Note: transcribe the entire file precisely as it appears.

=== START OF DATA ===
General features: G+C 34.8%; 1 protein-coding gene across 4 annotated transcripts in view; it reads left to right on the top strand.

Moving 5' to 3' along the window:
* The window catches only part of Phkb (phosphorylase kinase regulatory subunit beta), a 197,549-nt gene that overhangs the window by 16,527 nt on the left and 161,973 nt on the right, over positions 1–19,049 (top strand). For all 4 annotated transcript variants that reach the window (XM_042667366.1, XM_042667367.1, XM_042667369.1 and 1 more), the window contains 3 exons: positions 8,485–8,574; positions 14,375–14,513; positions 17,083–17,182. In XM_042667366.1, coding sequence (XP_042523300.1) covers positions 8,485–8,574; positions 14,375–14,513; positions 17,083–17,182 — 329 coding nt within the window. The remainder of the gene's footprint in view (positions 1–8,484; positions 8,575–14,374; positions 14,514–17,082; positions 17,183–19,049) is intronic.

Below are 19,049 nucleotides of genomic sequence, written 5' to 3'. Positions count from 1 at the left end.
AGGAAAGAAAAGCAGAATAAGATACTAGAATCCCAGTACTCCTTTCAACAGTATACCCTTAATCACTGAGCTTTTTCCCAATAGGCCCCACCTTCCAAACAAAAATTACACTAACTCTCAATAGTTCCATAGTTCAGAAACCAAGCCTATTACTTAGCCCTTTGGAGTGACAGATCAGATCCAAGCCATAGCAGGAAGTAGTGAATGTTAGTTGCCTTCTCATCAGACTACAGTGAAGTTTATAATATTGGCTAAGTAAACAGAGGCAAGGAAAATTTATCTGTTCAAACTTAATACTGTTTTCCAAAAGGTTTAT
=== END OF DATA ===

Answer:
General features: G+C 34.8%; 1 protein-coding gene across 4 annotated transcripts in view; it reads left to right on the top strand.

Moving 5' to 3' along the window:
* The window catches only part of Phkb (phosphorylase kinase regulatory subunit beta), a 197,549-nt gene that overhangs the window by 16,527 nt on the left and 161,973 nt on the right, over positions 1–19,049 (top strand). For all 4 annotated transcript variants that reach the window (XM_042667366.1, XM_042667367.1, XM_042667369.1 and 1 more), the window contains 3 exons: positions 8,485–8,574; positions 14,375–14,513; positions 17,083–17,182. In XM_042667366.1, coding sequence (XP_042523300.1) covers positions 8,485–8,574; positions 14,375–14,513; positions 17,083–17,182 — 329 coding nt within the window. The remainder of the gene's footprint in view (positions 1–8,484; positions 8,575–14,374; positions 14,514–17,082; positions 17,183–19,049) is intronic.

Below are 19,049 nucleotides of genomic sequence, written 5' to 3'. Positions count from 1 at the left end.
AGGAAAGAAAAGCAGAATAAGATACTAGAATCCCAGTACTCCTTTCAACAGTATACCCTTAATCACTGAGCTTTTTCCCAATAGGCCCCACCTTCCAAACAAAAATTACACTAACTCTCAATAGTTCCATAGTTCAGAAACCAAGCCTATTACTTAGCCCTTTGGAGTGACAGATCAGATCCAAGCCATAGCAGGAAGTAGTGAATGTTAGTTGCCTTCTCATCAGACTACAGTGAAGTTTATAATATTGGCTAAGTAAACAGAGGCAAGGAAAATTTATCTGTTCAAACTTAATACTGTTTTCCAAAAGGTTTAT